History of Vermont

According to archaeological finds found in the Otter River Valley, the region that now occupies the state of Vermont had been inhabited for at least 12,000 years. Tribes of the Algonquian group, (Abenaki, Mahican and Penacook), native to this area, were driven out by the Iroquois towards the thirteenth century, who lived in the territory until the arrival of the Europeans in the seventeenth century.

The first Europeans who explored this region were the French. In 1609, Samuel of Champlain traveled northwest of Vermont and claimed this territory in the name of the king of France. The French founded some settlements near Lake Champlain, but none had a permanent character until almost the end of the 18th century. Although marginal as a commercial transit route between Montreal and the colony of Massachusetts, Vermont was explored and traveled by the British, French and Dutch. In 1724, British colonists from Massachusetts built Fort Drummer, near Brattleboro, with the intention of protecting themselves from attack by Indians, allies of the French in this area.

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After the Treaty of Paris, Vermont remained incorporated into the colony of New York, although previously the colony of New Hampshire had claimed the territory as its own and had obtained land concessions for its colonists. The conflict erupted when the New Hampshire settlers were forced in 1770 to pay New York for the lands they had occupied since 1764. The uprising was led by Ethan Allen along with a group called the Green Mountains Boys. Allen and his group began to harass those who had accepted the jurisdiction of the New York colony, and thereby recognize payments to New York to continue occupying their lands. A few years later, when this conflict was still not resolved, there was the declaration of independence by the thirteen colonies. The group headed by Allen joined the independence movement and took Fort Ticonderoga in 1775, considered the first offensive against the British in the American Revolution. In 1777, the settlers of Vermont declared themselves independent as the Republic of New Connecticut, although shortly after the adoption of its constitution, it adopted its present name. In 1791, Vermont was admitted to the Union, the first to do so out of the original thirteen colonies. In order to take this step, Vermont demanded that New York give up its old claim to the land.

Vermont actively participated in the War of 1812 against Great Britain, although the embargo imposed by Jefferson against British goods affected the economy of this state, heavily dependent on commercial relations with Canada, in the hands of the British. Once the independence of the United States was consolidated, the state of Vermont slowly continued with the colonization of these lands, and at the same time improved communications, through the construction of a canal between Lake Champlain and the Hudson River, which allowed the exploitation. of Vermont resources for New York City and other coastal cities. The economy of Vermont during these years was linked to the wool industry, thanks to the breeding of merina sheep, but as the century progressed, the importation of this material at lower prices caused the gradual decline of this traditional sector. Hence, Vermont farmers began to specialize in agricultural products, mainly dairy products.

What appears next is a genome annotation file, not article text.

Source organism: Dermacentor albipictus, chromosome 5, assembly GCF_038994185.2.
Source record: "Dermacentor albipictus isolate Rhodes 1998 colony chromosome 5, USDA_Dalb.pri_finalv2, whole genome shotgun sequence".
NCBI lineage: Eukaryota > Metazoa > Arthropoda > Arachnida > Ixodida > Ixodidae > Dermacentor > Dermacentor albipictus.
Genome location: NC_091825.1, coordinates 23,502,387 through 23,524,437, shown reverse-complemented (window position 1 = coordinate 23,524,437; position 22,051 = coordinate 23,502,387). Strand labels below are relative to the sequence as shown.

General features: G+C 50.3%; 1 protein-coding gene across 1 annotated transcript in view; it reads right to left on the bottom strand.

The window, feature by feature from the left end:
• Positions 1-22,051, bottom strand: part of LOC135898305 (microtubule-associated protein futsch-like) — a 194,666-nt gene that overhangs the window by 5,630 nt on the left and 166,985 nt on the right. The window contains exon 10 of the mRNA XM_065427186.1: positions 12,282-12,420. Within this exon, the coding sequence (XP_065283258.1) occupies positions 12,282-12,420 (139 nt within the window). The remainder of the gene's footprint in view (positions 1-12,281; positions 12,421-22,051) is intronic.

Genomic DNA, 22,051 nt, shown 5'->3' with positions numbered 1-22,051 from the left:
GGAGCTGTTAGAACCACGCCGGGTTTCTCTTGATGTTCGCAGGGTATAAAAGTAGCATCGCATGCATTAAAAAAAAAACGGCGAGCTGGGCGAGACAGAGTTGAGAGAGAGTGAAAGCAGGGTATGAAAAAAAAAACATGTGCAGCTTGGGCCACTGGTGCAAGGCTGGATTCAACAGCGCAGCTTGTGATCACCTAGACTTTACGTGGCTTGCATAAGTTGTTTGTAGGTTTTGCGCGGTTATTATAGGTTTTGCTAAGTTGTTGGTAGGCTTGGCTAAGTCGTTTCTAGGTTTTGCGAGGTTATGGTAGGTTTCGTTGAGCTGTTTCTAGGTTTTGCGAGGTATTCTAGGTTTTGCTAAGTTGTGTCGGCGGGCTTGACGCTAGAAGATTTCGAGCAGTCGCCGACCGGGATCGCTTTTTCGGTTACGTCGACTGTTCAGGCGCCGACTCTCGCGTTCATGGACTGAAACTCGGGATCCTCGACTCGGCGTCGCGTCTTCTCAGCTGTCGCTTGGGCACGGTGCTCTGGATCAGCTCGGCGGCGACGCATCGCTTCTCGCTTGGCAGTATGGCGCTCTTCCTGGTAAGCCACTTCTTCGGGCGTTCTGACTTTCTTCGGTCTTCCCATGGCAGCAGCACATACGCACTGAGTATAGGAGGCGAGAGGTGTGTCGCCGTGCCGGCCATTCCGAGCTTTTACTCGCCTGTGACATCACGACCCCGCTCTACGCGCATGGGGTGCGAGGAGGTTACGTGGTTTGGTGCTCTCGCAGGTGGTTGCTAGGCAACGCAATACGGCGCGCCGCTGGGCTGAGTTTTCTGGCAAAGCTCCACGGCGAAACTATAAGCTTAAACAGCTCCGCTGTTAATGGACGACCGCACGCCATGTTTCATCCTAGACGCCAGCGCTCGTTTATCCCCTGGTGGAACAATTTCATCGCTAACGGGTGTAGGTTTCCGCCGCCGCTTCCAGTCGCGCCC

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During the Civil War (1860-1865), Vermont soldiers fought in the Union, but there was no battle on its territory. The only war-related action was the theft of a bank in St. Albans, in 1864, by Confederate soldiers who managed to escape to Canada. After the war, the Vermont economy continued to transform, and more emphasis was placed on exploiting forest resources. For example, the city of Burlington specialized in woodworking partly imported from Canada, which was transferred from its factories via the Champlain-Hudson Canal to New York and other cities where demand for construction seemed limitless.

The traditional industry of Vermont, textiles, has had less and less importance in state production, as after the World War a process of industrial reconversion was initiated, which managed to attract small industries, while betting on tourism as a fundamental pillar for the economy of this small state.

Montpelier – capital of Vermont

Montpelier, capital of the state of Vermont. Sheltered by the Green Mountains, in the north center of the state and on the banks of the Winooski River. Founded in the decade of 1780, it took its name from the city of Montpellier, France, and was named the state capital in 1805. Aside from its governmental functions, the city’s economy is based on the exploitation of the region’s natural resources. Located in the middle of an agricultural area and granite quarries, Montpelier stands out for its granite, wooden and plastic articles, as well as for food processing. Insurance companies and the printing industry are important to the city’s economy. The proximity to year-round recreation centers attracts many tourists. Among the places of interest of Montpelier, the Capitol, in neo-classical style, completed in 1859 and built with the granite of the region; the Thomas W. Wood Museum, with an important collection of early 20th century American art; and the birthplace of Admiral George Dewey. Higher education institutions include the Vermont Institute, the New England Gastronomic Institute and the Woodbury School. In the vicinity of Montpelier, Hubbard Park offers a picturesque view of the valley of the Winooski Canyon.

Vermont State Flag

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